Male Mortality: Why Men Die Earlier Than Women

Dr. S. George Kipa, M.D.

| 3 min read

Medical Officer

Close-up of a couple holding hands together while sitting on a couch during a therapy
Historically, women have consistently lived longer than their male counterparts. In 2021, the average life expectancy was 73.2 years for men and 79.1 years for women. Some causes for this disparity include behavior, genetics and lack of preventive care. Here are the largest contributing factors to male mortality:
  • Heart Disease: In the U.S., the leading cause of death for both men and women is heart disease. Yet, men tend to develop it earlier in life and are 50% more likely to die from it. This can be due to excessive smoking and alcohol consumption, as well as stress, high blood pressure and cholesterol.
  • Higher Suicide Rates: Due to stigma surrounding treatment, mental health issues continue to disproportionately affect the male population. Men die by suicide three times more often than women. In fact, white men accounted for nearly 70% of suicide-related deaths in 2018.
  • Infrequent Doctor’s Visits: Men are less likely to attend routine doctor’s visits to receive recommended health screenings. Some subscribe to old-fashioned beliefs that enforce self-sufficiency and denounce social support. Many are also conditioned to be dismissive of any physical or emotional pain.
  • Occupational Hazards: Men are 10 times more likely than women to be killed at work. Of the top 25 most dangerous jobs in the U.S., men overwhelmingly dominate each field. These positions include firefighters, construction laborers, machine operators, maintenance and repair workers.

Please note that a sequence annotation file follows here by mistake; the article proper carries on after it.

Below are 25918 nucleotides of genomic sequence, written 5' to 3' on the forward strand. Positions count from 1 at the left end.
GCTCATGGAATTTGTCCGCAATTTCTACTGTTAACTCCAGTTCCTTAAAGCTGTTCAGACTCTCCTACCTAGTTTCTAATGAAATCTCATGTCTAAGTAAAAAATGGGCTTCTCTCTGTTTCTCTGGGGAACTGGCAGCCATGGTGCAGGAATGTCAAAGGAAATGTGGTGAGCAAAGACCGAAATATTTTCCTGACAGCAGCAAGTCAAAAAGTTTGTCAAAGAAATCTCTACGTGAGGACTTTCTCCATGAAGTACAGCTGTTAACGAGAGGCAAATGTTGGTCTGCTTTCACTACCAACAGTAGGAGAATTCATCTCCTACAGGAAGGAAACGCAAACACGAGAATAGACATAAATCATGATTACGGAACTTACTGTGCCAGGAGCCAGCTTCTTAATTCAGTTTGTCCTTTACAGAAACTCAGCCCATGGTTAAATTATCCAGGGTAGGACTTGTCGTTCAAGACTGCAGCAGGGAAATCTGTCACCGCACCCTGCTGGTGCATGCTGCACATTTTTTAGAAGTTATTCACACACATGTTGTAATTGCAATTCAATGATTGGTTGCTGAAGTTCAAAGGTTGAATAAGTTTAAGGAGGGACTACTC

• Poor Diet and Exercise: A nutrient-rich diet and regular exercise is crucial to maintaining optimal health. Both have been proven to reduce the risk of chronic conditions, such as heart disease, hypertension and type 2 diabetes. Yet, men are 50% less likely than women to maintain a healthy diet high in fruits and vegetables.

How can men add years to their life?

Actively monitoring one’s health can stop serious problems before they begin. It’s important to practice healthy habits and take advantage of preventive care. Start by implementing the following changes:
  • Destigmatize Mental Health: Men should feel empowered to take control of their mental health. The first step is reducing the stigma associated with asking for help for conditions like depression and anxiety. That means acknowledging the problem and educating themselves on causes and treatment options.
  • Eat Better and Move More: Aim for a portion-controlled diet consisting of lean protein, whole grains, heart-healthy fats, fruits and vegetables. Also, make physical activity a priority. Adult males should engage in moderate movement, such as brisk walking for at least 30 minutes a day, five days a week, unless a doctor recommends otherwise
  • Regular Doctor’s Visits: A primary care physician is integral to any health care regimen. A doctor can provide professional guidance and preventive care in the form of health screenings and in some cases, medication. Men should talk to their physician to learn about early detection of chronic conditions such as depression, diabetes and high blood pressure.
The timeline for health screenings and individual coverage can vary by insurance plan. In certain cases, exceptions may be made for those who are at a higher risk for specific diseases.
Check your coverage to determine what wellness exams are readily available. About the Author: Dr. S. George Kipa, MD, is deputy chief medical officer at Blue Cross Blue Shield of Michigan. Read more:
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MI Blues Perspectives is sponsored by Blue Cross Blue Shield of Michigan, a nonprofit, independent licensee of the Blue Cross Blue Shield Association